I was able to manage this recipe this week, albeit late. The trick was more in procuring the pâté foie gras, more than the method. Surprisingly only one choice was available at my fancy market, but it worked out. Otherwise, cream, eggs, parsley and a bit of tarragon, and a steamer.

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Bits of the foie gras are placed in the bottom of a buttered ramekin. Then the egg over the top, cream, salt and pepper, and your herbs. I did use a bit of Mexican tarragon, though I really must have an aversion to tarragon, as I could definitely taste it. Alas, I forgot to bring my truffle salt with me – I’m sure it would have been better that way! (I couldn’t decide which vessel I liked better, so I used different ones)

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These get placed in a steamer – I used my Chinese bamboo one, which was the perfect size.

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One thing that I didn’t really take into account was that the different dishes allowed the eggs to cook in different times. The recipe calls for 5 minutes, one was ready then, one took another minute or so. I served these with some homemade peach-blueberry muffins, though I have to admit, toast fingers as suggested would have been quite nice.

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This was good-ish, though will probably be a one-time thing. After all of the extravagant description, it didn’t really match up – though in all fairness, I didn’t have the truffles. We did, however enjoy the leftover pâté alongside another recipe of the salmon rillettes with some crisp white wine for dinner, so all was not lost!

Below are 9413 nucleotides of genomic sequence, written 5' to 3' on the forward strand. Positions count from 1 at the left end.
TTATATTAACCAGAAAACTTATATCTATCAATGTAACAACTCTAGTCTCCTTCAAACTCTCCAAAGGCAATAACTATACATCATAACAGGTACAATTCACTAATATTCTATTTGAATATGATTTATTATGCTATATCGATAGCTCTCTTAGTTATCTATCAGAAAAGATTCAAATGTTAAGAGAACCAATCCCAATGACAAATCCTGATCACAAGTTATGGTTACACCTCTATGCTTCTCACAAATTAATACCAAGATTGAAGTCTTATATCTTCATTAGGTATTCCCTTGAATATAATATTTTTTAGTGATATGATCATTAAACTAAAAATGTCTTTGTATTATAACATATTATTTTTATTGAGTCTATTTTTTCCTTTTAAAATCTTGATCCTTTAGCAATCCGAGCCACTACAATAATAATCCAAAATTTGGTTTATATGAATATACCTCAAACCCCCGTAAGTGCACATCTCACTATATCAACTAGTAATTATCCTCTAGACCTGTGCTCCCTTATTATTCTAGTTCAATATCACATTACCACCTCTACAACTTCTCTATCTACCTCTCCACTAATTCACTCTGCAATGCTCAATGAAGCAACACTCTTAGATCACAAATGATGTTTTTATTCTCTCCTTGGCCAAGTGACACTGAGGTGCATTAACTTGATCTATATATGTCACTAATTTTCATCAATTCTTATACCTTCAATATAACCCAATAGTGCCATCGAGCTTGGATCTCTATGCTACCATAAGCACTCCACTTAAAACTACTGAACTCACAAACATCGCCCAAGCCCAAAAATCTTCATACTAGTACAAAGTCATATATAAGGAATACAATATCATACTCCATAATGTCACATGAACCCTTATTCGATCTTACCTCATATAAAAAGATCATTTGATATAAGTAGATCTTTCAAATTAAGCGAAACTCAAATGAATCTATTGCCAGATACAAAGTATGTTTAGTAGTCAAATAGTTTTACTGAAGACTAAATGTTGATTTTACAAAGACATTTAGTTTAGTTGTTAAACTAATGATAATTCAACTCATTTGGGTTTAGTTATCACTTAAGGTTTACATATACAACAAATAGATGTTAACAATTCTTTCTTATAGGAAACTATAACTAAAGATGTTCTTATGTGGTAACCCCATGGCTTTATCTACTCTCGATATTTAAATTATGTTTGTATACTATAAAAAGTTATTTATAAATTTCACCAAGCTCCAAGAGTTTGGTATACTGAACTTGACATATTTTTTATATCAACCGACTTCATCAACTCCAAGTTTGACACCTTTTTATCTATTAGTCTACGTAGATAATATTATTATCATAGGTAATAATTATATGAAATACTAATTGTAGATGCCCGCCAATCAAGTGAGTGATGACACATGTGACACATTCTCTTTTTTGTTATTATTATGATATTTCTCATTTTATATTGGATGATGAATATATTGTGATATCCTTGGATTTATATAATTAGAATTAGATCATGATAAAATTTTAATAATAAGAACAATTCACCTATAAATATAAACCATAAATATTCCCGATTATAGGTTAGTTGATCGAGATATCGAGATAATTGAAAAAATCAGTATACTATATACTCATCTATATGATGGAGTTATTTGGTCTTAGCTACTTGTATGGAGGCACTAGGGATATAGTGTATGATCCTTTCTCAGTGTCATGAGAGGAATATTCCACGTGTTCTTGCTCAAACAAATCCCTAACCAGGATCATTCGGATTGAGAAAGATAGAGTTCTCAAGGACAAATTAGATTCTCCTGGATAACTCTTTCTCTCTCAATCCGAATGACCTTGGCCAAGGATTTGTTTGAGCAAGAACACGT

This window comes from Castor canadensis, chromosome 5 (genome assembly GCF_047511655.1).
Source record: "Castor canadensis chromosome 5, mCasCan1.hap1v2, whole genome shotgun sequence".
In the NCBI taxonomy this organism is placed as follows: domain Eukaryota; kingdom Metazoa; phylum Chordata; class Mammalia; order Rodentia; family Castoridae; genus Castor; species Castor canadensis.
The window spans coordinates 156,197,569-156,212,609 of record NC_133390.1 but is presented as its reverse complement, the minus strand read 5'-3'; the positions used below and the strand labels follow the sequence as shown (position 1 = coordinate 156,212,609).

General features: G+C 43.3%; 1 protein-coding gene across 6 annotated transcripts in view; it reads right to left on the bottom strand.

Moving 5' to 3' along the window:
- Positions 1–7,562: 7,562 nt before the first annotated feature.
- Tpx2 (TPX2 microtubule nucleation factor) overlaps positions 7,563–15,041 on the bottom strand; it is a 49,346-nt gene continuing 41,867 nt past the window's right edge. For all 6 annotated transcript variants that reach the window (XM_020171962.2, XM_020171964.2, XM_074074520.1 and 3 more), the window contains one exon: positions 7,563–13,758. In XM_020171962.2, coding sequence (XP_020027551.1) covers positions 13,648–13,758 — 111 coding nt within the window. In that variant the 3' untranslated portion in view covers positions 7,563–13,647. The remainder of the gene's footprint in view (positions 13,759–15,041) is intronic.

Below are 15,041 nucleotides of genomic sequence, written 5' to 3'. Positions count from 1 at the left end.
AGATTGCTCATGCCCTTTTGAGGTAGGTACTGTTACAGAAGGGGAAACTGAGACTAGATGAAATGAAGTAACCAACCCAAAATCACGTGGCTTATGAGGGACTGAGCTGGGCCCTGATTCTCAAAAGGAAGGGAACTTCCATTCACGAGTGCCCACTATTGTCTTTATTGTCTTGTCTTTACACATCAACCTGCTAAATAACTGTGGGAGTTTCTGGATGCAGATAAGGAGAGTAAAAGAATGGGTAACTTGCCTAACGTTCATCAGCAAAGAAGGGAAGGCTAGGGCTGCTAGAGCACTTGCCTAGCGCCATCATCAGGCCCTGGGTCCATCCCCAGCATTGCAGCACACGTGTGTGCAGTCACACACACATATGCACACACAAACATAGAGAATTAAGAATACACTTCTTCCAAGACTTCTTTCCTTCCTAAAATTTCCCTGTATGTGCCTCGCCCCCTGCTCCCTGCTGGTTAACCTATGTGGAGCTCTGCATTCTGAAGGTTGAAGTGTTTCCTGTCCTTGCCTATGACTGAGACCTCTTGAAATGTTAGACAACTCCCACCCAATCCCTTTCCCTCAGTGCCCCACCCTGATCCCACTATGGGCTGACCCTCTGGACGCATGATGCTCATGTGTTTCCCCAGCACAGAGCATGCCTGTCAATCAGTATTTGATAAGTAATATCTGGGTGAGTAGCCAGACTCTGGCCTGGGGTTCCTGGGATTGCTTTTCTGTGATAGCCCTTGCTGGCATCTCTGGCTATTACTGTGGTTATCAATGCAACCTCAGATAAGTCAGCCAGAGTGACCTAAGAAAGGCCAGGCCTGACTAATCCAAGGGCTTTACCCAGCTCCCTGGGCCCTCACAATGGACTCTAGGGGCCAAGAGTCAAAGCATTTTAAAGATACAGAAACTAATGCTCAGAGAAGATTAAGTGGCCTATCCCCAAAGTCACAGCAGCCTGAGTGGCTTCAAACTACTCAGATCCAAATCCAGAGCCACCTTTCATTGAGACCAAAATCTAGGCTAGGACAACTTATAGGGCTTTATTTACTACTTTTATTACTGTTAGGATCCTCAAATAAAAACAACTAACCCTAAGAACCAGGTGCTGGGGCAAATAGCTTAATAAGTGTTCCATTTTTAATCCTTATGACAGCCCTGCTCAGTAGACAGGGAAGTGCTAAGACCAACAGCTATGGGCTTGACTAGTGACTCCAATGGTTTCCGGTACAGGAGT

If you’d like to see how others created this dish, you can look for them here.

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CCC – It’s June! tomatoes, potatoes, eggs and herbs

I thought that with my busy June schedule, I’d pick recipes that were related somehow. With a common thread connecting them. I do that all the time with dinner parties and celebratory feasts – if there’s something that provides a degree or two of separation to other items on the menu, then you can be sure everything will come together harmoniously.

Um, that seemed like a great idea, and also a way to take advantage of some of the ingredients included in the recipes. What I didn’t really take into account is that I don’t always eat the same things/ingredients. Thankfully, all of the recipes were terrific, but I may not need to eat a potato for a while…

First up, I made the pizza with potatoes, rosemary and blue cheese. I already had the dough for the pizza in the freezer, and was anxious to see how it turned out after freezing, as well as how it would work if I actually did take the advice of rolling it very thinly. I had rosemary from the garden, so this was easy. The main time-consuming thing was making the caramelized onions. I should probably do a big batch and freeze them, I just forget.